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NEW DEAL OR RAW DEAL?
(report from SchNEWS 158, 13 March 1998 )
"Have you ever thought how profitable your business would be if you didn't have to pay out any wages?"
- Letter sent out by Brighton & Hove Federation of Small Businesses
In April New Labour's Welfare to Work will go nationwide promising to put hundreds of thousands of the unemployed back to work as part of Tony Blairs 'full monty' welfare reform. But welfare to work is in reality a major step towards the introduction of a US style workfare system. The government are selling the scheme as the answer to all our problems, but as every new scheme to 'benefit' the unemployed has been announced, the politicians begin sounding like a Persil advert - 'Yes, it's our new improved brand which will really get rid of those nasty greasy unemployable stains this time.'
With the Adam Smith Institute, who have always opposed the Welfare State and the NHS, calling Welfare to Work "the most successful public policy initiative of the century " then alarm bells should start ringing!
So What's it all About?
Initially aimed at putting 18-24 year olds into subsidised jobs or training, there will be an 'intensive job guidance and counselling' programme lasting up to 4 months, before people have to choose one of four schemes.
These schemes are compulsory. Refuse and you'll lose your benefit.
"It's a new National Service, there is no fifth option apart from drugs, crime and homelessness."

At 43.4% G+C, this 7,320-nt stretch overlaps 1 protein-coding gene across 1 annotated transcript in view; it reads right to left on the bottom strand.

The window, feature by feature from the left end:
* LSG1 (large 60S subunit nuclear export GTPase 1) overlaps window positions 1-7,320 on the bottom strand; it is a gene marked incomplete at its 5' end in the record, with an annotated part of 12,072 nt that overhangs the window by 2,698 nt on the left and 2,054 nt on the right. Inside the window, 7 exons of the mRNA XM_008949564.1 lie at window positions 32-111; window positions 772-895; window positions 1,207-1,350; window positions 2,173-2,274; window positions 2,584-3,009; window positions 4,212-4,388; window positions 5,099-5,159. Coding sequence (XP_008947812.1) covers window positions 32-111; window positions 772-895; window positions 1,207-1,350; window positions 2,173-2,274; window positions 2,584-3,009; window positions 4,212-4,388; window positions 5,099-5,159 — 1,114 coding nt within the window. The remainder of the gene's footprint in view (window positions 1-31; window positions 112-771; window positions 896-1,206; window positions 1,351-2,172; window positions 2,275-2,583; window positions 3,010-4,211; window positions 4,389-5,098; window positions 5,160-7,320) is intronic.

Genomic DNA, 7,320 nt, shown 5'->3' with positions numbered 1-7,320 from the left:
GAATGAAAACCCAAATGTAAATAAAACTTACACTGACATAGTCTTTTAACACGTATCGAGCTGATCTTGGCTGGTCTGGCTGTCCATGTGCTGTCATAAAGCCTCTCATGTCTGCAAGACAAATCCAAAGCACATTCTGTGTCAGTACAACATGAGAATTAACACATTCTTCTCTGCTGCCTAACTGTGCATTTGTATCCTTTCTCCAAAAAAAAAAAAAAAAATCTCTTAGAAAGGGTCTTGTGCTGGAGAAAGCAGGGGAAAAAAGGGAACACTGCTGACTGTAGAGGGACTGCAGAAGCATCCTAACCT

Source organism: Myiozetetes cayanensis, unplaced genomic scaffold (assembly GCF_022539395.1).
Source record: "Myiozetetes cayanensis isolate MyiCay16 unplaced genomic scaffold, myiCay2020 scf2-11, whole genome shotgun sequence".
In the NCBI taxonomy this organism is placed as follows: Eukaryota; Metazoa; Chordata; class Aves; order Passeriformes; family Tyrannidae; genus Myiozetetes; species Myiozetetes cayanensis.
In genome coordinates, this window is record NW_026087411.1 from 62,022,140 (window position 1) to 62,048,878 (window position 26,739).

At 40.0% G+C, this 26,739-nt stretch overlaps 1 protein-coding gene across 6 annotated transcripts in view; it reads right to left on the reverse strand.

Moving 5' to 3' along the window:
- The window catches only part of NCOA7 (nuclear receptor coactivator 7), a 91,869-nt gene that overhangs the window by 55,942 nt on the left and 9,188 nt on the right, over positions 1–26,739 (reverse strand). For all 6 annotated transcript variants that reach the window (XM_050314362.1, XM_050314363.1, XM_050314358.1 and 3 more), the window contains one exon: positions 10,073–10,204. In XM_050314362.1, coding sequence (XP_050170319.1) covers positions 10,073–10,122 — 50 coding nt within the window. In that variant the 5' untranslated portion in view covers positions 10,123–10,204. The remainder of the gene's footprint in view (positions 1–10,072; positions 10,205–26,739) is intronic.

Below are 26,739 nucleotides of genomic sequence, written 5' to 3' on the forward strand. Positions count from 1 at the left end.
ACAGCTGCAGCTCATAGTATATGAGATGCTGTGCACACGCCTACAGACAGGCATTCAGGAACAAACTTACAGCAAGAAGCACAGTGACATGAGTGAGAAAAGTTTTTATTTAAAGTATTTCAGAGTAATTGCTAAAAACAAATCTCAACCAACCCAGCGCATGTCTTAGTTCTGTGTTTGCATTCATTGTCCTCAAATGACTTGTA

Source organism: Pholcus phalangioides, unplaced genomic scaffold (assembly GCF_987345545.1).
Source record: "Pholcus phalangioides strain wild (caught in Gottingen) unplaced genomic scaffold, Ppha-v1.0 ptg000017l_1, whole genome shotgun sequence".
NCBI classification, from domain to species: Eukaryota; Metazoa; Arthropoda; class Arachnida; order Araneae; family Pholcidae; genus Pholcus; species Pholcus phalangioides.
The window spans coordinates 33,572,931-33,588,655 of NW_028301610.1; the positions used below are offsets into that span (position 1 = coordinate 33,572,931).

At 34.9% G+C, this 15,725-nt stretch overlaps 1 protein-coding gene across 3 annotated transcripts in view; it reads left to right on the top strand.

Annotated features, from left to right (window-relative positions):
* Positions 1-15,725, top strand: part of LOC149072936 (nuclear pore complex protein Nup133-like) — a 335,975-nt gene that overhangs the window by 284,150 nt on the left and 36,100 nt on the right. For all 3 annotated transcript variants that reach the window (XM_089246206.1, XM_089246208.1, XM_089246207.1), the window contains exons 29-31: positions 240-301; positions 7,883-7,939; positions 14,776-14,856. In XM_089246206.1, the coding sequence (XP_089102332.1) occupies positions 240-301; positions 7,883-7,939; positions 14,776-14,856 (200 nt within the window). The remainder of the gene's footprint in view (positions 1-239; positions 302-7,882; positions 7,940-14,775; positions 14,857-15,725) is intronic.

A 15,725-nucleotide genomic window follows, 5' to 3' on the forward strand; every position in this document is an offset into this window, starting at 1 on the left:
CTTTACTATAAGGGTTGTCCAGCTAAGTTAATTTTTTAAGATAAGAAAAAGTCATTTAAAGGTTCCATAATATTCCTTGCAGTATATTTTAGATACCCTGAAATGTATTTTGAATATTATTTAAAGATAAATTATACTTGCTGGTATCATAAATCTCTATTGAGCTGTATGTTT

- John Fillis, Lancashire Labour councillor
"SO WHAT, I'VE GOT A JOB!"
But it's not just the unemployed who will be affected. The New Deal is a massive extension of "casualisation" - creating a whole section of the workforce who only have a six months contracts, which will undermine everyone's wages and conditions. Employees will inevitably take advantage of the scheme to replace workers with cheap labour taken off the dole queue. Even the Employment Policy Institute director John Philpott warned that employers with a high labour turnover were bound to try to use the subsidy "There is a risk that the scheme could end up validating the revolving door labour market." This is already happening in trial areas of the scheme. For example, in Eastbourne Anglo Dutch Meats have taken on 20 people under the New Deal - despite making 10 staff redundant before Christmas.
"We have become incapable of making judgements about what is useful work. The profit motive drives our economy so anything that makes money is considered work, even when it is socially and environmentally destructive. Conversely, anything that does not make money or is not paid is not considered work, regardless of its real human value.
New Labour's vision of work is fantastical. To suggest that selling hamburgers and cleaning cars is a panacea for social ills is a fairy tale solution. The real challenge is to decide as a society what work is important, and then to share it, and the proceeds, fairly."
Molly Scott Cato, Green Party
While France debates the 35 hour week, the UK lags behind with the longest working hours of any European country, an average of 45 hours a week. Despite a recent report by the TUC which found that nearly half the workforce is suffering from some forms of stress New Labour talks about the work ethic with an almost religious zeal. The reality is unemployment is here to stay...after all wasn't this meant to be the so-called 'age of leisure'?